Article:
mon. Out of some forty or fifty cases, I take that of a schoolmaster who, whilst walking along the road, felt his stick turn in his hand. Holding it loosely, it wrote in Latin in the dust: “Turn back; your father died this morning. You will meet R-, who will give you informa-

tion about it.” He turned back, met

R-as predicted, and learned that his

father had died that morning. Later he fell ill and wrote with a pencil: “Will die day after to-morrow, at three.” He died at the hour named. This is vouched by Gibier.

This forecasting of one’s own death is so common in India as scarcely to arouse comment. I myself have come across several cases in Ireland, where also it is not an unusual phenomenon.

Of fifty first-hand cases of dream premonitions, examined by various experts, no fewer than twenty-eight are independently corroborated by a relative, five by a member of the household, and seventeen from an absolutely independent source by someone not living in the house.

Another type of premonition, of which there is a long series recorded, is that which is made by subjects under violent mental emotion, sometimes forcing the percipient over the border-line into madness, which seems to show that, just as the dividing line between genius (first cousin of prophecy) and insanity is slight, so, under mental exaltation (a characteristic of genius), the human mind takes new powers, breaking through the ordinary laws of space and time. So accurate and eminent an observer as Cesare Lombroso, himself originally a pronounced sceptic, gives many of these cases which came under his own observation. One of the most interesting of these is that of CS-, the four-

teen-year-old daughter of, as he says, “one of the most intelligent men in Italy,” and a witness to the phenomena.

Quite healthy until she reached the age of puberty, her senses became transposed, her sense of smell passing from the nose to the chin, and then to the back of one foot. (This phenomenon of the transposition of the senses was one of those formerly scouted by scientific men, though now generally admitted.)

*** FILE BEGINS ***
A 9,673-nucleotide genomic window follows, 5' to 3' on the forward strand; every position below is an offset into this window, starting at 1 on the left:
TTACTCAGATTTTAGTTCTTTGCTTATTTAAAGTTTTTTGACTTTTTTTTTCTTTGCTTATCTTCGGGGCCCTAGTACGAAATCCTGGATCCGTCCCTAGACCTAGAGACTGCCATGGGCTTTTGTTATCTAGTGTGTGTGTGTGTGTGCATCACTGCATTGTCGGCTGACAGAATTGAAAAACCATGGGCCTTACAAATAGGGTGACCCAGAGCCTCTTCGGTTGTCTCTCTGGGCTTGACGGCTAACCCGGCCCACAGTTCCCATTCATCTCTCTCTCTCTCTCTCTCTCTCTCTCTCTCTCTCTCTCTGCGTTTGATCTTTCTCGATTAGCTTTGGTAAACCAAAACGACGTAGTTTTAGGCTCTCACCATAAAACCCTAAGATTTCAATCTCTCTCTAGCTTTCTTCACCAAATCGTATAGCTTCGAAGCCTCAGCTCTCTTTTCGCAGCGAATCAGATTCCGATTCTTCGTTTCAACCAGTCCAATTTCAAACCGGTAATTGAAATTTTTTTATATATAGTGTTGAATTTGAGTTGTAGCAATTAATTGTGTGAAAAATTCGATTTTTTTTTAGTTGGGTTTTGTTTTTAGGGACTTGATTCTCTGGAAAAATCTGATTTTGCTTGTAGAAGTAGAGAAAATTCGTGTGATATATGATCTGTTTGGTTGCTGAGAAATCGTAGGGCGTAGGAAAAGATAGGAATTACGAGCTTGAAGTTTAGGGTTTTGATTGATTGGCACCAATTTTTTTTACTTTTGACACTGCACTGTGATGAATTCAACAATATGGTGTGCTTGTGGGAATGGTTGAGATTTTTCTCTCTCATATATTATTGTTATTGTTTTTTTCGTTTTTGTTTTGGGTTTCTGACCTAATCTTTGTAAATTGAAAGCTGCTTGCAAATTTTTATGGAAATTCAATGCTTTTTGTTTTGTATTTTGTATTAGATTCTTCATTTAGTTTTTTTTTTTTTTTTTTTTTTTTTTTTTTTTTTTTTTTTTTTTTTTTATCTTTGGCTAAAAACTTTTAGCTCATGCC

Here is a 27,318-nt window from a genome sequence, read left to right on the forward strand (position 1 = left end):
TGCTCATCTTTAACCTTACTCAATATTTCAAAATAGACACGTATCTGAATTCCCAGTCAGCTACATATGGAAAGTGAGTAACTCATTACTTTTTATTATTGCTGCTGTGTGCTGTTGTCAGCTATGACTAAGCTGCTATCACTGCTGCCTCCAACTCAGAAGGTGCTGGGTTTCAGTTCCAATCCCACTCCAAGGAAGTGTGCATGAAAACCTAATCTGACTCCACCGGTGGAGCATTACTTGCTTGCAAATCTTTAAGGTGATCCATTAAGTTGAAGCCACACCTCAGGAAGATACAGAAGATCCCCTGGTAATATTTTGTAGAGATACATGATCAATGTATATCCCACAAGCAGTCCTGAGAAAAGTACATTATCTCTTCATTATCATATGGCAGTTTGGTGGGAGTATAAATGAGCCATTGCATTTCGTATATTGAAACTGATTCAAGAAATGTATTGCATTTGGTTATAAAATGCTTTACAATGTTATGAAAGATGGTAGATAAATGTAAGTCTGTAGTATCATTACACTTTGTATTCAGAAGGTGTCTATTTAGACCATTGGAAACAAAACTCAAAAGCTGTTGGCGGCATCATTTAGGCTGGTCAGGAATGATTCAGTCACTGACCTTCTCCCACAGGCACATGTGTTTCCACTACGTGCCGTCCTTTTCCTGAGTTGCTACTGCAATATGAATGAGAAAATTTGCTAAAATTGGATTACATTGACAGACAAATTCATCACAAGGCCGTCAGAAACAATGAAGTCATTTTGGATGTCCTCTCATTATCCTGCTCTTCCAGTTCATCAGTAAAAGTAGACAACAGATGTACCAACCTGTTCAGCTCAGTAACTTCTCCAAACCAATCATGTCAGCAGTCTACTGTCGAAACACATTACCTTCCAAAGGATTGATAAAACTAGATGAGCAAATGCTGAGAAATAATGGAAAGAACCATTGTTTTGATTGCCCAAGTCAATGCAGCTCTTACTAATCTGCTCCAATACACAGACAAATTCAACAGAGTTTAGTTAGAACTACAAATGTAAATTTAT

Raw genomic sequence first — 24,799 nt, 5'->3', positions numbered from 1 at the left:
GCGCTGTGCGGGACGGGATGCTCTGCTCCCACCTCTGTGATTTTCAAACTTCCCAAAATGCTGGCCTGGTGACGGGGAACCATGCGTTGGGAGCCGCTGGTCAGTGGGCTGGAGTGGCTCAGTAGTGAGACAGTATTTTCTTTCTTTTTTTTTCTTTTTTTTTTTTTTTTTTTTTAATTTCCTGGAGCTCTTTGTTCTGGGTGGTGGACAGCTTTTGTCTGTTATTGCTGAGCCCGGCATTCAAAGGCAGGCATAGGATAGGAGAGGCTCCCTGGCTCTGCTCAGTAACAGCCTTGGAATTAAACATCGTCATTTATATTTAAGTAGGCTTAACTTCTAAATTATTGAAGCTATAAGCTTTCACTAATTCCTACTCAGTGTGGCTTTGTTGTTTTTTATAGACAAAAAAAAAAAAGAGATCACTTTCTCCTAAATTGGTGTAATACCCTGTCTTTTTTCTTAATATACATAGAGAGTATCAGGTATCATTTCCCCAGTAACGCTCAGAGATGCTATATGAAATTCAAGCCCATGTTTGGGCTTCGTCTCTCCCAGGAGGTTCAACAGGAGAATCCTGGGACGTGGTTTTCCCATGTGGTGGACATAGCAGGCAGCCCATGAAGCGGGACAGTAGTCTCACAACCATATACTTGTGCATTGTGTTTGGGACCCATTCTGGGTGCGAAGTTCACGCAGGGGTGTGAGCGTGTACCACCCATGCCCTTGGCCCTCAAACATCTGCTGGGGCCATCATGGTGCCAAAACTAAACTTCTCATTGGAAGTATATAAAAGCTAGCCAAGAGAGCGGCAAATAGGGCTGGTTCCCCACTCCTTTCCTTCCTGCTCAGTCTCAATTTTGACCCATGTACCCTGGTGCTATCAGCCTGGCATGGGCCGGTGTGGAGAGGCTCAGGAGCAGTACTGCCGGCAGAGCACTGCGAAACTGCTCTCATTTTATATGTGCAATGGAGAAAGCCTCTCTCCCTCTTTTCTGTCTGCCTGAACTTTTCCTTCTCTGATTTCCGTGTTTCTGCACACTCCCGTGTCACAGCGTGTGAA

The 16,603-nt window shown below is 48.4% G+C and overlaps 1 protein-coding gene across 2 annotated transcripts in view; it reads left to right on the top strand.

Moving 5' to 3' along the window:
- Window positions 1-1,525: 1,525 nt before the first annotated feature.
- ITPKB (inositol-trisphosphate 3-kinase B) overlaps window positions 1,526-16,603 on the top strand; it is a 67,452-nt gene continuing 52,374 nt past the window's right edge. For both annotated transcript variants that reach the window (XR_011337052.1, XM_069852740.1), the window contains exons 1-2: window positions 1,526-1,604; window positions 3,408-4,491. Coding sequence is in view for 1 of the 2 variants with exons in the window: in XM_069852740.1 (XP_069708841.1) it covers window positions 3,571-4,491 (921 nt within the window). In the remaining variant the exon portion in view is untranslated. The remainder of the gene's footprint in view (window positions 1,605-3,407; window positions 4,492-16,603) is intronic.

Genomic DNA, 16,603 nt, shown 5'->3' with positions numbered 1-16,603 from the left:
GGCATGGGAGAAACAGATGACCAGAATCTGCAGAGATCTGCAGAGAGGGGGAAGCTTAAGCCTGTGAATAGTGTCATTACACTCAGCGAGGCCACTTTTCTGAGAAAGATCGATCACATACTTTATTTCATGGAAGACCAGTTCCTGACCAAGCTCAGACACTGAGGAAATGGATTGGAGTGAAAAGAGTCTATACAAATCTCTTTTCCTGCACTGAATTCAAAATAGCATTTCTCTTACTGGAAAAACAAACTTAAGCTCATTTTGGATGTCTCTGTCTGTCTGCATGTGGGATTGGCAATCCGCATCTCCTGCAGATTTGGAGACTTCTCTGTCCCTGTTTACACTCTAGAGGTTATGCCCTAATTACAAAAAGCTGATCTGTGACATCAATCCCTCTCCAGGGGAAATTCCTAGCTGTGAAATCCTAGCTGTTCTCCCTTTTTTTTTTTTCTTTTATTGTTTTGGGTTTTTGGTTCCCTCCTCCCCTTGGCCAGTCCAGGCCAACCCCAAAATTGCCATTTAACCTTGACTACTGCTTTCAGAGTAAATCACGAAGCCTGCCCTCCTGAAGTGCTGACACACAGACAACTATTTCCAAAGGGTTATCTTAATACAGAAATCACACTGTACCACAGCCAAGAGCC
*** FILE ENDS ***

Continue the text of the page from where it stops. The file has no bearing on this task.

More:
Then prophecy showed itself. Lombroso vouches with others for the fact that she predicted minutely, two years before the events, certain happenings to her father and brother, all accurately fulfilled.

The Seer and the'Scientist

In the whole domain of recorded facts nothing is more certain or has been more carefully checked than the case of the famous Dr. C-, one of the most dis-

tinguished of Europe’s younger savants, which comes into the same category as that of CS-, the percipient be-

ing highly strung. In this case t .he recorder, Lombroso, was able to watch his patient closely, for he had the young man under his care.

He suffered from a highly strung nervous system. At moments, when overstrung, he would prophesy, frequently

md with unerring certainty, a hundred trifling events, such as that a visitor ¡vhom he had never seen, but minutely lescribed, would call.

One of his most singular predictions ¡vas made on February 4th, 1904, when íe said that the Como Exposition would tie burned down on July 6th, which duly lappened. His family, knowing the acjuracy of his prophecies, at last were so mpressed by his constant assurance of ¡he burning to come that they sold all ¡heir shares in the Milan Fire Insurance Jo. for 149,000 lire (£6,000), though the shares stood high in the market. This is >ne of many recorded cases where substantial monetary loss has been saved ay prophecy.

Here is the curious point. Even to the man himself, the prediction seemed so preposterous that, in his waking moments, he felt he must be mistaken, but nevertheless he at times automatically repeated the prediction, especially on the morning of the fire. After the burning he was asked by scientific men how he did it. He simply replied that it was “an absolute certainty in his mind, like a thunderbolt, about which there could be no argument.” Here there can be no question about the value of the evidence. The statement was made repeatedly for a period of five months before various people, including some most distinguished men who would not lend themselves to a lie.